1. 1omarkhrais says:

    Can you check my website


  2. Bookstooge says:

    I just wrote a wicked long rant about spammers but deleted it since this isn’t my site 😉

    As a Christian Fundamentalist myself, I just laughed at this. Because I wasn’t the one reading it. I’d like to see, even just once, an Islamic Fundamentalist state portrayed in dystopian stories. Just to see if authors can actually USE their imagination. Because it doesn’t take much imagination to do the Christian Fundy thing (as it’s been done to death, aye yi yi). Or if they actually tried to portray what it might look like instead of just making an evil organization and branding it.

    Of course, if you can’t even understand the story itself it makes me wonder just what is going on inside the head of the creators. Maybe nothing?

    Liked by 1 person

    • Sometimes, I like to indulge a spammer, to bump up the number of comments, hehe.

      For dystopian Islamic futures, I believe Dan Simmons wrote something to that extent in the years after 9-11. Unfortunately, we don’t have to use our imagination for dystopian Islamic nations; plenty of real-life examples.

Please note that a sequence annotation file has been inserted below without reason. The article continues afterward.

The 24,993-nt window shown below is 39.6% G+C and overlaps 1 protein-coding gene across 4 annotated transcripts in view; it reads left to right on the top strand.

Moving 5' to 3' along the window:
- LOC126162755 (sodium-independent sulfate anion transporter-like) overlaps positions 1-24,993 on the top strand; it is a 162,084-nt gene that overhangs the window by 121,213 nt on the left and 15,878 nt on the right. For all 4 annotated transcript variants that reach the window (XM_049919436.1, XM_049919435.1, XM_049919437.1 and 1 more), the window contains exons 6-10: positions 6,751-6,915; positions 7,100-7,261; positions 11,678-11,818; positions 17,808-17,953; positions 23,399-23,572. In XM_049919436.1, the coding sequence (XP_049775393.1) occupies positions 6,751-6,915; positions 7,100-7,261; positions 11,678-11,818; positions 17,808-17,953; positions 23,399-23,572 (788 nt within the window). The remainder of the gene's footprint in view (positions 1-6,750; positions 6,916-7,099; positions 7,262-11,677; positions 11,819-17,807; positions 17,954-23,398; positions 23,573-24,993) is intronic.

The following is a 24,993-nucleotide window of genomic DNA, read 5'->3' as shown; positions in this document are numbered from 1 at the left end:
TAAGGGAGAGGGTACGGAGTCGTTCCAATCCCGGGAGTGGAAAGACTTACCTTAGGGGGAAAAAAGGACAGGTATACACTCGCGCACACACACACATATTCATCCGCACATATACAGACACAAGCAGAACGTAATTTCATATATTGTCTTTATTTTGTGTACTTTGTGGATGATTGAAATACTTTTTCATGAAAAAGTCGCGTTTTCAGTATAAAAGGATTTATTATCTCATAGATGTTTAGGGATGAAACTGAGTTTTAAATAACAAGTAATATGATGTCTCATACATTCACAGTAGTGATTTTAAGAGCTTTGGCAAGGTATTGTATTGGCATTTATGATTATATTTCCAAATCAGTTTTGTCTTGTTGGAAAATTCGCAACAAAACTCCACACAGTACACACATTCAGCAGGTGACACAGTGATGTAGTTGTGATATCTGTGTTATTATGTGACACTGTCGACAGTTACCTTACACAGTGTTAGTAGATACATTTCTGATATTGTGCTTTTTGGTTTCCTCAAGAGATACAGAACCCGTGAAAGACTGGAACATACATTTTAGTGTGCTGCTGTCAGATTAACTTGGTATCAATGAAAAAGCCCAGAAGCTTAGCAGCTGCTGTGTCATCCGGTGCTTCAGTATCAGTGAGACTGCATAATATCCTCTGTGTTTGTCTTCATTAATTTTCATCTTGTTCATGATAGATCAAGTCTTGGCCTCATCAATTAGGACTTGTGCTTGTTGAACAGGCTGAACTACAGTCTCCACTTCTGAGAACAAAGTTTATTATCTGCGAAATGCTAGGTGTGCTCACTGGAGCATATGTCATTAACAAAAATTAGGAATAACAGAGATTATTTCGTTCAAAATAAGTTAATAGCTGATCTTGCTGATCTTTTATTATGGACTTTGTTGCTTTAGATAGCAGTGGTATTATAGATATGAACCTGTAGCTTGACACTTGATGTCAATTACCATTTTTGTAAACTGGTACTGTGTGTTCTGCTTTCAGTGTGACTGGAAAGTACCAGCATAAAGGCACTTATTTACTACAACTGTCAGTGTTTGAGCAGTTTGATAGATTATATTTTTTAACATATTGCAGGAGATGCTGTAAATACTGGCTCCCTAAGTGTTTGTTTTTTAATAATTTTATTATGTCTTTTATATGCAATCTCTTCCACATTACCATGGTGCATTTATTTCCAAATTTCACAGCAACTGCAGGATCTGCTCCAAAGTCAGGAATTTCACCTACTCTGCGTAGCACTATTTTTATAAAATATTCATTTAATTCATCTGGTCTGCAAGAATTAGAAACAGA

The evil Christian empire is pretty cartoonish here yeah. The New Vatican city is made of only grey concrete cubes with crosses on them, to accentuate the dreariness.

      Liked by 2 people

      • Bookstooge says:


        See, that is exactly what I’m talking about. If authors would USE their imagination, they could do something really odd and different. Islam has a pretty strict Apocalypse theology, so figuring out how to work that out in a future dystopia story could be really interesting. Or show how their theology NOT happening like how they thought affects them. Something original.

        Like you mention, we already see what an Islamic State looks like and I feel that authors simply call it Christian instead of Islamic and call it a day. That’s just lazy.

        Liked by 1 person

        • Could you recommend any interesting dystopian fundamentalist stories, Christian or Islamic? Or do you prefer not to read those stories in the first place.

          Liked by 1 person

          • Bookstooge says:

            The closest I could come would be David Brin’s The Postman and even that is a society coming out of a dystopian event.
            I don’t mind stories set in a collapsed post-civilization setting, but I think of dystopia as that coupled with a loss of hope for any forward progress. So I tend to avoid them….

            Liked by 1 person

  3. ReadRenard says:

    Haha I clicked on this review because I liked the art, but I stayed for the confusion. I either love or hate confusing books. This is tempting to try.

    Liked by 1 person